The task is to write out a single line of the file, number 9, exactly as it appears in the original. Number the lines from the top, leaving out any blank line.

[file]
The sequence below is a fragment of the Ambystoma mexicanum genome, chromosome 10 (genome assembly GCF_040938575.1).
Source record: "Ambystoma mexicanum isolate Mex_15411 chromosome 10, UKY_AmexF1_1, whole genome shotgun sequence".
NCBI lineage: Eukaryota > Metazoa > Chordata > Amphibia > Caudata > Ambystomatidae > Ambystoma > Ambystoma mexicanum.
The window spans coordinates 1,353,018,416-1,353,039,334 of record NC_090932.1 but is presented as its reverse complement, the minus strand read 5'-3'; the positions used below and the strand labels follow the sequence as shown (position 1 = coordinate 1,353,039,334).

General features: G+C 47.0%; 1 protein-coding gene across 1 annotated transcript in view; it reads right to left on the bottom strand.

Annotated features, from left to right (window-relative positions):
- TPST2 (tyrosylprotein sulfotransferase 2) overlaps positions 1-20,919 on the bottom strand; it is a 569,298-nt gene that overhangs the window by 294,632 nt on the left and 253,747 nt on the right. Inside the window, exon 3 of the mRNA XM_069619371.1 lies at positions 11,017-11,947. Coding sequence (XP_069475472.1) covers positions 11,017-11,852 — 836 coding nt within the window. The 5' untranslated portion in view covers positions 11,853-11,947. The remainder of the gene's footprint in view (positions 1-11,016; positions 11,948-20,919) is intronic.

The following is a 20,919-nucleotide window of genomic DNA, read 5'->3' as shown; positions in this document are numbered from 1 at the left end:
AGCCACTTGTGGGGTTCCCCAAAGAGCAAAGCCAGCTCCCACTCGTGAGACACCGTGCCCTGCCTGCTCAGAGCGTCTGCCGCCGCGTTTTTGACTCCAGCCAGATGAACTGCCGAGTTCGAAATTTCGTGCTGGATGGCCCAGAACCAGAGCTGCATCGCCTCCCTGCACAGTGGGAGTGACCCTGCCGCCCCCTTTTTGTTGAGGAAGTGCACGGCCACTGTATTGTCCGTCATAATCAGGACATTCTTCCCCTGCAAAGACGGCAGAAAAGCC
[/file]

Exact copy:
AGCCACTTGTGGGGTTCCCCAAAGAGCAAAGCCAGCTCCCACTCGTGAGACACCGTGCCCTGCCTGCTCAGAGCGTCTGCCGCCGCGTTTTTGACTCCAGCCAGATGAACTGCCGAGTTCGAAATTTCGTGCTGGATGGCCCAGAACCAGAGCTGCATCGCCTCCCTGCACAGTGGGAGTGACCCTGCCGCCCCCTTTTTGTTGAGGAAGTGCACGGCCACTGTATTGTCCGTCATAATCAGGACATTCTTCCCCTGCAAAGACGGCAGAAAAGCC